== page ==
When you’re ready, grab all the rope in your hand and determine the height you want to hang it from the ceiling or planting pole. Ensure the ropes are at an even length — a lopsided planter could result in the plant tipping over. 

Tie the top knot at the appropriate height and trim any excess bottom strings you don’t want to hang below.

How to Hang a DIY Plant Hanger

Hanging your DIY plant hanger from the ceiling is likely the trickiest part — but you need to pick the right location before hammering away. Consider the type of plant you’re hanging. Is it a low-light plant that swoops over the edge of the pot, or are you hanging potted herbs in the kitchen?

Herbs and many other houseplants usually need about six hours of sunlight, so a south-facing window should suffice. 

You’ll need a few supplies for this part of the project, including the following:

  • Swag hook and toggle bolt
  • Drill bit if using a toggle bolt
  • Power drill
  • Stud finder
  • Ladder
  • Chain extender, if necessary

Your DIY plant hanger could weigh between 10 and 15 pounds when full, so be sure you secure it with the proper tools and hardware. Unless you can mount the swag hook into a beam or stud, use a toggle bolt to ensure it doesn’t fall out of the hollow drywall. 

You can drill a hook directly into a beam or stud with a screw. For drilling a swag hook into the ceiling without a stud, a toggle bolt will expand its “wings” to secure it in place. You can then guide the swag hook into the toggle and hang your plant. Don’t forget to remove the scotch tape when done.

Best Plants to Hang Indoors

Plant parents have numerous options for hanging plants in their households. Of course, some are better for inside growing than others, while all have varying requirements to thrive. Some of the most attractive plants are those that hang over the pot, including the following:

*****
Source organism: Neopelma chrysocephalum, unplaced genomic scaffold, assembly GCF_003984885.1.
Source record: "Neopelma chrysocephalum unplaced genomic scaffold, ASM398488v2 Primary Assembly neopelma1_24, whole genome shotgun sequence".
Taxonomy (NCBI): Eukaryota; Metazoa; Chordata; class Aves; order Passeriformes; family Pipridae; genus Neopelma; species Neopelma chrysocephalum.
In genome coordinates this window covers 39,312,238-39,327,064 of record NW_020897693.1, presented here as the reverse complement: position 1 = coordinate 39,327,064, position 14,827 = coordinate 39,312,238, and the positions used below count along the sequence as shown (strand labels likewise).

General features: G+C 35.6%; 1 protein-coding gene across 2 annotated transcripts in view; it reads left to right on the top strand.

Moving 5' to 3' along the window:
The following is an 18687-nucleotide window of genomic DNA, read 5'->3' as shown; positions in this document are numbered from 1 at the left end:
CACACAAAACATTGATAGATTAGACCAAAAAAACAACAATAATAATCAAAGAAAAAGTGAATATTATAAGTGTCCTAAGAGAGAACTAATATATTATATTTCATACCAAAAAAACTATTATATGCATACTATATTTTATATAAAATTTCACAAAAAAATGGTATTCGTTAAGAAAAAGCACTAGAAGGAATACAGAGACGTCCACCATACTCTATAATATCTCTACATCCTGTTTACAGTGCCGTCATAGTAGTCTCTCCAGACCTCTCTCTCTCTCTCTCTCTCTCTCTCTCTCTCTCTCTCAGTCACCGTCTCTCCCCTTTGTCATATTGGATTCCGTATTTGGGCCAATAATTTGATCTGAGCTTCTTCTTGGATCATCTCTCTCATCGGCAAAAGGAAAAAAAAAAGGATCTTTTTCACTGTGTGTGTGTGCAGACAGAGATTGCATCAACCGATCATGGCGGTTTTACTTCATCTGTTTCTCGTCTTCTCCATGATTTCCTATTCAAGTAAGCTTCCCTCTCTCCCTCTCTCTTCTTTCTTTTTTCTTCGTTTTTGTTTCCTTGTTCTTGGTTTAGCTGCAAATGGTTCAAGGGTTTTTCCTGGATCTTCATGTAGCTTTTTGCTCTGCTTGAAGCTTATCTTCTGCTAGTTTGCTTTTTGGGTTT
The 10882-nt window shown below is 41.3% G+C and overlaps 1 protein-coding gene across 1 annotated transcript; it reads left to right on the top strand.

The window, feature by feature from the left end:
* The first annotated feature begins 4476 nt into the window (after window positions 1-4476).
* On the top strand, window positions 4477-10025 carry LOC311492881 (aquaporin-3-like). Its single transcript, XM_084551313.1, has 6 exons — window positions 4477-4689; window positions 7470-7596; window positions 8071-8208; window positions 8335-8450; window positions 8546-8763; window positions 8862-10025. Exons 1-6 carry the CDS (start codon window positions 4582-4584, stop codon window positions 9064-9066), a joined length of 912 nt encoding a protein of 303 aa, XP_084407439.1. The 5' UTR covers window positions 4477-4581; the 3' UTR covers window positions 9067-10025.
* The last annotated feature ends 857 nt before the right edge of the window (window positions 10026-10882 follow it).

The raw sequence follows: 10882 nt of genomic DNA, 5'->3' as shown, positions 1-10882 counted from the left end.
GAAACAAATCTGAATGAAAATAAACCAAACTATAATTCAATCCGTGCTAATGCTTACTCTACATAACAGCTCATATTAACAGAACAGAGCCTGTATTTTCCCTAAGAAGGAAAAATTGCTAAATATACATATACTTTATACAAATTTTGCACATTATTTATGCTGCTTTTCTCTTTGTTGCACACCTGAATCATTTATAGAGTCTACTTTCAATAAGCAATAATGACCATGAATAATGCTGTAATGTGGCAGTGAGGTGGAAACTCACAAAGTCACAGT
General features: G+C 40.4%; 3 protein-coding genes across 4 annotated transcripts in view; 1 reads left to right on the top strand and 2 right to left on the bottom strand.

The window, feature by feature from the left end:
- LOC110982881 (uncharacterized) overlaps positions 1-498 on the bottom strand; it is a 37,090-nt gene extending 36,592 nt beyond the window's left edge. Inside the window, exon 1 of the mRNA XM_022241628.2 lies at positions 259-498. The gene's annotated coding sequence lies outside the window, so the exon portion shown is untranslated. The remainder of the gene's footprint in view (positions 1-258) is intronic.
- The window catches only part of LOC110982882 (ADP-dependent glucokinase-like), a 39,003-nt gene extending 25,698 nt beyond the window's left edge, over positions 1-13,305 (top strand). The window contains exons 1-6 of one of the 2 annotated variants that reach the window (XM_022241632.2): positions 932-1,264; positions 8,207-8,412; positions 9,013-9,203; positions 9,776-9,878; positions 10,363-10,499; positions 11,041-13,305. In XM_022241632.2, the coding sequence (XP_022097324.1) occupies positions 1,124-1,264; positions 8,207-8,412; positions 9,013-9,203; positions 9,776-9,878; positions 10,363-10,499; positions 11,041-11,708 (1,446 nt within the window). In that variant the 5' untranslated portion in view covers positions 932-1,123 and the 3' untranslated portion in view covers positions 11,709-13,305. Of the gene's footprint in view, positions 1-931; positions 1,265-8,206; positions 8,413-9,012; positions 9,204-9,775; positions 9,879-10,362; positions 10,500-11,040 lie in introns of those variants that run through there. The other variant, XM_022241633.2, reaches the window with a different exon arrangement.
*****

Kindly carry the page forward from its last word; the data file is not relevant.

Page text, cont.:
• Heart-leaf philodendron
  • Golden pothos
  • String of pearls
  • Staghorn fern
  • Fishbone cactus

The staghorn fern is an example of a plant that enjoys a sunny spot but not direct sunlight. Meanwhile, an experienced gardener should care for a string of pearls plant, which tends to be fussy about watering.

Generally, pothos plants are the easiest greenery you can grow, with several varieties and shades to choose from. They’re also excellent plants for vining. Consider a pothos if you need something with medium-to-bright indirect sunlight and is drought-tolerant — particularly helpful for those who forget to water their plants.

Subscribe for More Growing Tips

Part of giving back to the planet is incorporating sustainable practices into your everyday life, whether going zero-waste or planting flowers. A DIY plant hanger is an excellent way to bring nature indoors or spruce up your patio. However, there’s so much more for plant parents to learn. Subscribe for more growing and gardening tips to create a greener home.

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About the author

Rachel Lark

Rachel serves as the Assistant Editor of A true foodie and activist at heart, she loves covering topics ranging from veganism to off grid living.